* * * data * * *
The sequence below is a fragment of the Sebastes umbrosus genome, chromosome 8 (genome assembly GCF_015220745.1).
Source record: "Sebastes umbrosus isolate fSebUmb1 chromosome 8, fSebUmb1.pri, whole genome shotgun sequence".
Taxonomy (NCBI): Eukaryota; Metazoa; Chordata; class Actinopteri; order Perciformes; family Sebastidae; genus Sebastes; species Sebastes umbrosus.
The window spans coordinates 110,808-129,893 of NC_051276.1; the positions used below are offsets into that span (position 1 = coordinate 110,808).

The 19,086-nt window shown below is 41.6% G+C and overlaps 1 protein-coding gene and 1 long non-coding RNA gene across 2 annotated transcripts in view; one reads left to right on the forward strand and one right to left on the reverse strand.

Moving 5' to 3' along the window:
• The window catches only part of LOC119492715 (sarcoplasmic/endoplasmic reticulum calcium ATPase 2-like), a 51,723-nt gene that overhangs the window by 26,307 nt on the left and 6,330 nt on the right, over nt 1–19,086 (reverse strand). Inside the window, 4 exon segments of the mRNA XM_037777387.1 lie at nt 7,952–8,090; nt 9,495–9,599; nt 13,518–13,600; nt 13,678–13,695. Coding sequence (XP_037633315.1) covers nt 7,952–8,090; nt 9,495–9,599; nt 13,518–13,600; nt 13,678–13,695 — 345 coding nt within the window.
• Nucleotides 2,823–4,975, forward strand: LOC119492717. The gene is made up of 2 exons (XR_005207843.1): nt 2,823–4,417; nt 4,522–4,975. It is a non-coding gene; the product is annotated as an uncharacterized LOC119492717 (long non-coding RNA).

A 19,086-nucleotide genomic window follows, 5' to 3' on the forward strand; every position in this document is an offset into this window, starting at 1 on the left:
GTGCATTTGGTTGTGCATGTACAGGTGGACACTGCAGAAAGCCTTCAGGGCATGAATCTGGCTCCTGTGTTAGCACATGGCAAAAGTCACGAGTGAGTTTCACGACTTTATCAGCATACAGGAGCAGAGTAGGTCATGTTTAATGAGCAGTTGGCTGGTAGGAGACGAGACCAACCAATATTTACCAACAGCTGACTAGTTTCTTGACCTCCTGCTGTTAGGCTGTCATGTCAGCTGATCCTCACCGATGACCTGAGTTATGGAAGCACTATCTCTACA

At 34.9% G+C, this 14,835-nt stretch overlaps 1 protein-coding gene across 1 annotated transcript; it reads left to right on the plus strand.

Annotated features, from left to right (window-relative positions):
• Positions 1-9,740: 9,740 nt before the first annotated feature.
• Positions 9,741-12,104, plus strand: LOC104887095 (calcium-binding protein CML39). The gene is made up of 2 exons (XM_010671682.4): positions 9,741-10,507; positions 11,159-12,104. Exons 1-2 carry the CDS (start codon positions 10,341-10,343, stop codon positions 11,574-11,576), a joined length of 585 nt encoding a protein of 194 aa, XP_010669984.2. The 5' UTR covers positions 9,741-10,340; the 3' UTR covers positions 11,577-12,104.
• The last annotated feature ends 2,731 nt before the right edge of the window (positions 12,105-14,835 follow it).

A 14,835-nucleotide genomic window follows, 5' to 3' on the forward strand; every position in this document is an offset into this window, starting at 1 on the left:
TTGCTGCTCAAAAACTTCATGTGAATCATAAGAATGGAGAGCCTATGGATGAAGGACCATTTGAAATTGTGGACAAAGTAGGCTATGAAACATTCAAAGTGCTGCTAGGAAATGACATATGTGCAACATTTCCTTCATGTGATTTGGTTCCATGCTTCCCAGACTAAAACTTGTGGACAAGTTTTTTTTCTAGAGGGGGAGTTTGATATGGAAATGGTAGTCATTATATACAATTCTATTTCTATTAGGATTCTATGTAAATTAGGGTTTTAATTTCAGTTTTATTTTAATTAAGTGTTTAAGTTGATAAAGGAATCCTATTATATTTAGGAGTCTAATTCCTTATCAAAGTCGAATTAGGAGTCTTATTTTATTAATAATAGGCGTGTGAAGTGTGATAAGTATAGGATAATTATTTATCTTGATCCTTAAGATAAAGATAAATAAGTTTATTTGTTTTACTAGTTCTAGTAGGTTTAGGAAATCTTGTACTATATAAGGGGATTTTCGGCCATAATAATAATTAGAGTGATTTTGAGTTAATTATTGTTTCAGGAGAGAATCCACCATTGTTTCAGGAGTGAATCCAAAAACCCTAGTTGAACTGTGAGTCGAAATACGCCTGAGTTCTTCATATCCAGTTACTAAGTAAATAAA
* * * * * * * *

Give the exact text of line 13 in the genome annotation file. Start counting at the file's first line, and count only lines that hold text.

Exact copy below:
• Positions 1-9,740: 9,740 nt before the first annotated feature.